Stump Puffball

Lycoperdon pyriforme

Appears in

By Roger Phillips

Published 2006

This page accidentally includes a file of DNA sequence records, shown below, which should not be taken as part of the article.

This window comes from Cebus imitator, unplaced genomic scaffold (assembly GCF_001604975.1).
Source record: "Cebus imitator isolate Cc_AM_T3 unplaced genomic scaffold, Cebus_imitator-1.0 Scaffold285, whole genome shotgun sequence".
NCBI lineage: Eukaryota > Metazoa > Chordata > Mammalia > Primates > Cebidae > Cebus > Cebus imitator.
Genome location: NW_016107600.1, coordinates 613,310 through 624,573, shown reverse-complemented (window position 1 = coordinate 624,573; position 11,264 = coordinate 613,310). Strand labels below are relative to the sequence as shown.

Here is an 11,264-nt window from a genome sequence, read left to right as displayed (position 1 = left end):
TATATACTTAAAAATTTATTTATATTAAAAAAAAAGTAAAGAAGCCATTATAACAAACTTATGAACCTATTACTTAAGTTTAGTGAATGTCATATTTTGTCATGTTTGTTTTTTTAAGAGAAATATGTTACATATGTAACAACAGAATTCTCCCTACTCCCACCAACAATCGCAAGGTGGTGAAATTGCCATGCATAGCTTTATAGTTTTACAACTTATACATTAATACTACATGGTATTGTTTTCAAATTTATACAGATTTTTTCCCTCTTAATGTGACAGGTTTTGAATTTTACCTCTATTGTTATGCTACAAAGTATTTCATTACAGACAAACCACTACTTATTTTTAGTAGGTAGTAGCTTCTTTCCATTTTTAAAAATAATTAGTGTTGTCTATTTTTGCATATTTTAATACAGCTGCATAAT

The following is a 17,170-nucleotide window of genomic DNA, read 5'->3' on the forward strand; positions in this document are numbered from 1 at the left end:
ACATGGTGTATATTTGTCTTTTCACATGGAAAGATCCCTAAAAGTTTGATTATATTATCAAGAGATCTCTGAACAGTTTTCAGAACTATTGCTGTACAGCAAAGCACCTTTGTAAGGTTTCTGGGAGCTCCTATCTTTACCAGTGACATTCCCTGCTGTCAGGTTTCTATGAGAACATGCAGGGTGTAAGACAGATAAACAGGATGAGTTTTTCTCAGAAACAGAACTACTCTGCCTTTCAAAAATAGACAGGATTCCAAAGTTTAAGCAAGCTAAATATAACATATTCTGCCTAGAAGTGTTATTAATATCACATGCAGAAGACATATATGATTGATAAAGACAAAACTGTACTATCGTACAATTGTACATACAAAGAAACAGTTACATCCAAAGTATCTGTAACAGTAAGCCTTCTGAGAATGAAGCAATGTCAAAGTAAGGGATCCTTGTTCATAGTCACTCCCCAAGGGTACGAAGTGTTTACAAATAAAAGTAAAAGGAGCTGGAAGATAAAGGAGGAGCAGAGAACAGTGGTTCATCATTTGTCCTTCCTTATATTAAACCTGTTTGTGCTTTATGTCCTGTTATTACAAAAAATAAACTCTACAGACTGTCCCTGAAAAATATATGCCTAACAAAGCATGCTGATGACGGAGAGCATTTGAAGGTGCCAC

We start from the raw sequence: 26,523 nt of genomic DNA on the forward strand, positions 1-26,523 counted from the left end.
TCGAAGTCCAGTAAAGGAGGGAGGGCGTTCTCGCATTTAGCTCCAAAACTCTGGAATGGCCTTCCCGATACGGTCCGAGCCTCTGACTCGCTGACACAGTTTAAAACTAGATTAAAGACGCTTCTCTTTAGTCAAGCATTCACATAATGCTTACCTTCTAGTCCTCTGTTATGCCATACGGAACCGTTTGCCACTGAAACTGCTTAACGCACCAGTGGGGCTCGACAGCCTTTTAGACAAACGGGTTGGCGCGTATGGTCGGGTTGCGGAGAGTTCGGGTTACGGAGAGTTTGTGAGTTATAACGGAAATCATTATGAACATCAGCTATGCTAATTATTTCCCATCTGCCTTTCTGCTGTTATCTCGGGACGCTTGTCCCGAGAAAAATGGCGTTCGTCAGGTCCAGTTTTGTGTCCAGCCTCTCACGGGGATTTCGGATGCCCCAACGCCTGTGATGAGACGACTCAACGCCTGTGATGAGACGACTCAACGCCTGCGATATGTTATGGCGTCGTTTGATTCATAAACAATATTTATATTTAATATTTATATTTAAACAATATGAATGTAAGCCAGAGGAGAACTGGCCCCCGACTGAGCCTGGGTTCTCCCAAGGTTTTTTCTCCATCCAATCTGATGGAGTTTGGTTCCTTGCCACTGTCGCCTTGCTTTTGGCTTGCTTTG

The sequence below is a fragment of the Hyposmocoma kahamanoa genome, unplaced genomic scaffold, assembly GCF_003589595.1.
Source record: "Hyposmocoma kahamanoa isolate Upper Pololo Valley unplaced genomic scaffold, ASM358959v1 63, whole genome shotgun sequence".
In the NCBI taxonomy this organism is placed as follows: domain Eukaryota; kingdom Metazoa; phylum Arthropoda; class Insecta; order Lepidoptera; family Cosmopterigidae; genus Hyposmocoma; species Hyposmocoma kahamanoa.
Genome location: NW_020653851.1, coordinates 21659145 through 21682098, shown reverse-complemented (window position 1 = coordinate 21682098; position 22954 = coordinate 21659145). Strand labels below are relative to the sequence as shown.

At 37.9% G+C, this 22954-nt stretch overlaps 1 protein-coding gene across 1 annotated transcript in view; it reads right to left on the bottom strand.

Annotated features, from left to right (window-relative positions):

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Stump Puffball Lycoperdon pyriforme Schaeff. (illustrated 35% life size) Fruit body 1.5–4cm across, 3.5cm high, subglobose to club-shaped, attached to the substrate by white mycelial strands; whitish at first, finally becoming yellowish- or greyish-brown; outer layer of scurfy spines, warts, or granules; inner wall becoming smooth and papery, opening by an apical pore. Gleba olive-brown; sterile base occupying stem, spongy, the cavities forming rather small cells. Spores 3–4¼ in diameter, globose, smooth; olive-brown. Capillitium distinctive, of branched, brownish threads lacking all trace of tiny hyaline pores, whereas all other members of the genus have poroid threads. Habitat in groups or swarms on rotten logs or stumps, often appearing to grow in soil but in reality attached to buried wood by the mycelial cords; summer to late autumn. Very common. Edible when young.